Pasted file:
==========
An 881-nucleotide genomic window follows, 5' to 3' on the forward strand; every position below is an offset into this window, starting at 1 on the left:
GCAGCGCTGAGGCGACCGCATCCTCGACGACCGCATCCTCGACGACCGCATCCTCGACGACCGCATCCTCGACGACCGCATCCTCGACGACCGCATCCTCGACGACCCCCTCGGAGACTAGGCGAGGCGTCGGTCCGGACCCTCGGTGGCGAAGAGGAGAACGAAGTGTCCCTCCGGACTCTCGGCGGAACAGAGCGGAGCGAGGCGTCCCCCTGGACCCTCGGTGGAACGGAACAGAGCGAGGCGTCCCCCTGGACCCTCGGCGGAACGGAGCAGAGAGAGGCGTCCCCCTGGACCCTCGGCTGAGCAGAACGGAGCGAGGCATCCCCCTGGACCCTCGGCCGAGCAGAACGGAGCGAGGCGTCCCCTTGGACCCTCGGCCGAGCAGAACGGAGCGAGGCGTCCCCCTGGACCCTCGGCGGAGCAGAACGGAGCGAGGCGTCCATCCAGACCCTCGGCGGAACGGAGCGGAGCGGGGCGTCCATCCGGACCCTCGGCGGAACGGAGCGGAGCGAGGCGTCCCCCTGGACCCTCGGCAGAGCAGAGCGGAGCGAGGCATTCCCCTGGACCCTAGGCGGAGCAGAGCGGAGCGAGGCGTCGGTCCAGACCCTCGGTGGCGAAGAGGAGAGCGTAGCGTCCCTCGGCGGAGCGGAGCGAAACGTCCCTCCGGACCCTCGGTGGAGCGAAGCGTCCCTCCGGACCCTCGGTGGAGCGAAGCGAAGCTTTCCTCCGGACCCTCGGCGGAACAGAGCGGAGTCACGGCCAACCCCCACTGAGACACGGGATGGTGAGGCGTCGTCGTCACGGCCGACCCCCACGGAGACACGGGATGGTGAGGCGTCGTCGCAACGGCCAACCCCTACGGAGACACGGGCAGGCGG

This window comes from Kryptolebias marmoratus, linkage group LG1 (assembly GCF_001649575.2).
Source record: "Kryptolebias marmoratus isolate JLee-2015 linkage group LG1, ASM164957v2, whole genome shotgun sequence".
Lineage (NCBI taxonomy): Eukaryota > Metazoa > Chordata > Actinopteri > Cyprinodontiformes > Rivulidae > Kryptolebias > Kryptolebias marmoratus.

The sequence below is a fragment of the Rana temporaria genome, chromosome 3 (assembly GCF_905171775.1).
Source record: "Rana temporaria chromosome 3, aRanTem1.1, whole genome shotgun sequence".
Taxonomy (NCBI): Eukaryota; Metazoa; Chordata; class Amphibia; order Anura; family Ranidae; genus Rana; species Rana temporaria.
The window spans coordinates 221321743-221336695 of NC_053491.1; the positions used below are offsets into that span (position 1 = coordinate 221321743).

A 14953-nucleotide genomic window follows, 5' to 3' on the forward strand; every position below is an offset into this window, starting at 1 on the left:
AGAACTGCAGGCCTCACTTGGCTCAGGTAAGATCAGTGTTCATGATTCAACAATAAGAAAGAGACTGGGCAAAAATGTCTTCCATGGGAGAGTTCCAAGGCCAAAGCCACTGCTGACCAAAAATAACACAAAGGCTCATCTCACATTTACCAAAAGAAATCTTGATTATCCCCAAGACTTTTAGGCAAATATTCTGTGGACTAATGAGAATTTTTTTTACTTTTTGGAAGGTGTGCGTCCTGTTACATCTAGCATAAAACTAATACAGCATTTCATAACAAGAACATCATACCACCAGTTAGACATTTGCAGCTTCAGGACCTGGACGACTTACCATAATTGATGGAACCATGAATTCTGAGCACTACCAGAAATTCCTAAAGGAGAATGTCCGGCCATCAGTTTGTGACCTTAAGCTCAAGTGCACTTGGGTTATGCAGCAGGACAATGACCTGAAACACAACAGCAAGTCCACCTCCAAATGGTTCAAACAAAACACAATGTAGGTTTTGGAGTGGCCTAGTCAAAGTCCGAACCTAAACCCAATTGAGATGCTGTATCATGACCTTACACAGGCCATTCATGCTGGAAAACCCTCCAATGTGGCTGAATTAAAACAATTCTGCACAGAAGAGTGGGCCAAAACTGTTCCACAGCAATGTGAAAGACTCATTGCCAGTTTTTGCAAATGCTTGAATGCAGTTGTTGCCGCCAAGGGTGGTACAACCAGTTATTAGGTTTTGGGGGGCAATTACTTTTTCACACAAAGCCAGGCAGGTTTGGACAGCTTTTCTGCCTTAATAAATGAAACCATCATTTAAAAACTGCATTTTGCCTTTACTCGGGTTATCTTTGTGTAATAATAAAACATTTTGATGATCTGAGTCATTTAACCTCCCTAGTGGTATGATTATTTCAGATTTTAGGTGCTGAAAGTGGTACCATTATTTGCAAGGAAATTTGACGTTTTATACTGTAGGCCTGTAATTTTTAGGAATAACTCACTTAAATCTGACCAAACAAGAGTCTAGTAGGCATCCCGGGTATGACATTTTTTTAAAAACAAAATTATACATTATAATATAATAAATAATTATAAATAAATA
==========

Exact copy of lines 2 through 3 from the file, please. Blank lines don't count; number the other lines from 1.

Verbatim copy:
GCAGCGCTGAGGCGACCGCATCCTCGACGACCGCATCCTCGACGACCGCATCCTCGACGACCGCATCCTCGACGACCGCATCCTCGACGACCGCATCCTCGACGACCCCCTCGGAGACTAGGCGAGGCGTCGGTCCGGACCCTCGGTGGCGAAGAGGAGAACGAAGTGTCCCTCCGGACTCTCGGCGGAACAGAGCGGAGCGAGGCGTCCCCCTGGACCCTCGGTGGAACGGAACAGAGCGAGGCGTCCCCCTGGACCCTCGGCGGAACGGAGCAGAGAGAGGCGTCCCCCTGGACCCTCGGCTGAGCAGAACGGAGCGAGGCATCCCCCTGGACCCTCGGCCGAGCAGAACGGAGCGAGGCGTCCCCTTGGACCCTCGGCCGAGCAGAACGGAGCGAGGCGTCCCCCTGGACCCTCGGCGGAGCAGAACGGAGCGAGGCGTCCATCCAGACCCTCGGCGGAACGGAGCGGAGCGGGGCGTCCATCCGGACCCTCGGCGGAACGGAGCGGAGCGAGGCGTCCCCCTGGACCCTCGGCAGAGCAGAGCGGAGCGAGGCATTCCCCTGGACCCTAGGCGGAGCAGAGCGGAGCGAGGCGTCGGTCCAGACCCTCGGTGGCGAAGAGGAGAGCGTAGCGTCCCTCGGCGGAGCGGAGCGAAACGTCCCTCCGGACCCTCGGTGGAGCGAAGCGTCCCTCCGGACCCTCGGTGGAGCGAAGCGAAGCTTTCCTCCGGACCCTCGGCGGAACAGAGCGGAGTCACGGCCAACCCCCACTGAGACACGGGATGGTGAGGCGTCGTCGTCACGGCCGACCCCCACGGAGACACGGGATGGTGAGGCGTCGTCGCAACGGCCAACCCCTACGGAGACACGGGCAGGCGG

This window comes from Kryptolebias marmoratus, linkage group LG1 (assembly GCF_001649575.2).